The Case Against an Elected Civilian Oversight Board–Longer Version

–John Chasnoff

January 26, 2015

The Ferguson movement is headed into its next phase—one where we add to the continuing agitation our concrete work to build a better world with a better policing system. It’s crucial that whatever we do makes for real chanVote-with-Moneyge—constructive, revolutionary change—not meaningless reform that doesn’t actually make things better on the ground. Civilian oversight of police for the city of St. Louis has come up as one of the first things we can accomplish. It’s therefore a testing ground for us to sort out what we want, what qualifies as a revolutionary vision and what qualifies as a legitimate step to get us there.

Civilian oversight is hopefully a worthwhile reform that moves us in the right direction by creating greater transparency, greater public input into policy, and greater accountability.
Even for those who accept that reasoning, many folks are unhappy that the current bill for civilian oversight doesn’t have an elected board. I can see why. Policing is already controlled by the political class and they in turn are overly controlled by the monied elite. It’s no wonder, then, that the police and the laws they enforce are skewed against the disempowered, i.e. the poor and people of color. So it only makes sense that any agency set up to provide checks and balances on the police needs a healthy dose of grassroots representation.

Given that reasoning, an elected civilian oversight board (COB) seems at first thought to be the way to go. But there are serious problems, counter-revolutionary problems, with an elected COB. It isn’t the ideal solution (there is no ideal solution) and it isn’t the only way for us to approximate the ideal.

So here’s the case against an elected COB:

1) Our electoral system is skewed against the already disempowered. Citizens United is just one example of the problem. We should not equate elections with a system of grassroots democracy. Elections have largely been captured by the monied elite. We could well end up with an elected COB dancing to the fiddle of Rex Sinquefeld or Civic Progress. Of course, we can still overcome Big Money through people power. But so too can we overcome the flaws of many other selection processes with people power, and it’s not a given fact that elections give us our best shot at doing so.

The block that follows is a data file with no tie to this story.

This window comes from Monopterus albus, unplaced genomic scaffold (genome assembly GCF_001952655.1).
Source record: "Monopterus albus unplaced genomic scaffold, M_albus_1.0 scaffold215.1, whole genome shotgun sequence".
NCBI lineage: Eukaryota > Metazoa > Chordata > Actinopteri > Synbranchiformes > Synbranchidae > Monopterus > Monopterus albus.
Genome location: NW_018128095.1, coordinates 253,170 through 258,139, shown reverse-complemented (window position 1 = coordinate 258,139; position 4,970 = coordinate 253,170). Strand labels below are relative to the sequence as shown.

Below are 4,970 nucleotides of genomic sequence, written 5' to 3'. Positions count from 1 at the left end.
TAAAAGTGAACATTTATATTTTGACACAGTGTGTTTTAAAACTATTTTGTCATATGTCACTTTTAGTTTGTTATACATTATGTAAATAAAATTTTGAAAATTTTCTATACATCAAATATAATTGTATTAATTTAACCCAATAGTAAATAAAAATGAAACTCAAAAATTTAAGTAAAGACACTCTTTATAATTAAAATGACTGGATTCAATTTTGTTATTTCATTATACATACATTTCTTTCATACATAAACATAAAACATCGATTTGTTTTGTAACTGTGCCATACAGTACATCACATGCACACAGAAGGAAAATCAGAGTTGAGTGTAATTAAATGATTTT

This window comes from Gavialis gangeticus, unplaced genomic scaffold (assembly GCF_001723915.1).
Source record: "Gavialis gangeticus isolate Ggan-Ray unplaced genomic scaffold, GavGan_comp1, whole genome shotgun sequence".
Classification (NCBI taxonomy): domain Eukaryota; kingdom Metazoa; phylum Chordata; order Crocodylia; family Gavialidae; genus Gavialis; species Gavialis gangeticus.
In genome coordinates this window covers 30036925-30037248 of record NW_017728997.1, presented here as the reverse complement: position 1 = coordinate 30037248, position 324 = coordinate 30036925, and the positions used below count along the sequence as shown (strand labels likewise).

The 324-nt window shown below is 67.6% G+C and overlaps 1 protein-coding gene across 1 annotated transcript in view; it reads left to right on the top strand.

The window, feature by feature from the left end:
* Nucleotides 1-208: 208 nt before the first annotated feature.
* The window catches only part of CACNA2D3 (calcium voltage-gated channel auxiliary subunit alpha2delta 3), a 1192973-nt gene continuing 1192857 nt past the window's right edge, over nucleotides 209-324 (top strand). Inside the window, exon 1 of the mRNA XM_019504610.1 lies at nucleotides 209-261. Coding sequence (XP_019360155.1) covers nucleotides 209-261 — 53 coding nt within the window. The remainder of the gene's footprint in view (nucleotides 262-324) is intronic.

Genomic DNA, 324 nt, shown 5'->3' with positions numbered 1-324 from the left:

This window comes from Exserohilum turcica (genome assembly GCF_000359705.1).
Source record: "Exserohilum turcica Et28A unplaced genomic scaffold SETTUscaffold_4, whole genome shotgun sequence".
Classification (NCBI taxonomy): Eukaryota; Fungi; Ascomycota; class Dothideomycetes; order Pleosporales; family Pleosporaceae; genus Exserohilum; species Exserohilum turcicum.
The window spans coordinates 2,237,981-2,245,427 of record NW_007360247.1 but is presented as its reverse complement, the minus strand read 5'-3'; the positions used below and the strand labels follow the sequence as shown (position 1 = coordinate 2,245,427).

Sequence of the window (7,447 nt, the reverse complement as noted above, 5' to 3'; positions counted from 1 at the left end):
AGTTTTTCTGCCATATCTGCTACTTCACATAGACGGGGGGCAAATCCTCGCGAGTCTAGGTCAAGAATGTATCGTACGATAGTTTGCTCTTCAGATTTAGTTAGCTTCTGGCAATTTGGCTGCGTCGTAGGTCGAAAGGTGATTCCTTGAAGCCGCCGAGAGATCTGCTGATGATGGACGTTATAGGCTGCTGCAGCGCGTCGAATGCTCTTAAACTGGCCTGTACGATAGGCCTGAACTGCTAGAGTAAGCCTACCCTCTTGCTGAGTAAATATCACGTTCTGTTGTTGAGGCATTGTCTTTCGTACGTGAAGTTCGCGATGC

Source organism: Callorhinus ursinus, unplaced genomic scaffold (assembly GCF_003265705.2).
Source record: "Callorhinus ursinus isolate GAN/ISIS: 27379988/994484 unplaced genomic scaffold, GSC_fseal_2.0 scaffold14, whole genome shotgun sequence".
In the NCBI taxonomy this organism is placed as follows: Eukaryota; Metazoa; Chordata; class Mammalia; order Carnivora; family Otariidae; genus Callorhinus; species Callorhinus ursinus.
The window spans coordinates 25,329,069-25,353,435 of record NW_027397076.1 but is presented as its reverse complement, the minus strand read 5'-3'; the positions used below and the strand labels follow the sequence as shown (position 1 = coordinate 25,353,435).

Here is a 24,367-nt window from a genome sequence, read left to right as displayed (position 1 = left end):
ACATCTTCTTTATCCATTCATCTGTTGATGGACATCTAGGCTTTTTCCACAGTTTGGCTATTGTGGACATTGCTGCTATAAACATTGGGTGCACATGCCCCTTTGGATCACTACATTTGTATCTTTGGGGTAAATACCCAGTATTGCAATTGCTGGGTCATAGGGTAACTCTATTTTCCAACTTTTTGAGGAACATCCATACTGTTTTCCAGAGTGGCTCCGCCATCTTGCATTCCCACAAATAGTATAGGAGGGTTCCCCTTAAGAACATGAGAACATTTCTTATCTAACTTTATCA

2) When we elect people to office, what type of people do we get? The answer: politicians. Politicians are engineered by the system and the need to get re-elected to behave in certain ways. How many protesters have been routinely disappointed by politicians as we’ve been out protesting?
Politicians grandstand. They mug for the cameras. They take credit for other folks’ work. They act based on soundbites rather than principle because they need mass media to sway mass opinion to vote for them. They use one political office as a stepping stone to other positions with more power.

Of course there are exceptions. But even politicians of real character need to be held accountable by the kind of people power that digs deep into issues, pays attention to detail and doesn’t let the politicians get away with things.

Maybe there’s a different type of person, one not driven by a politician’s motivations, who would be better suited to serving on a COB. Maybe that person is the kind of activist who would never run for office but would be the person holding the politicians accountable in the first place. Maybe there’s a better way than elections to get that kind of person on the COB.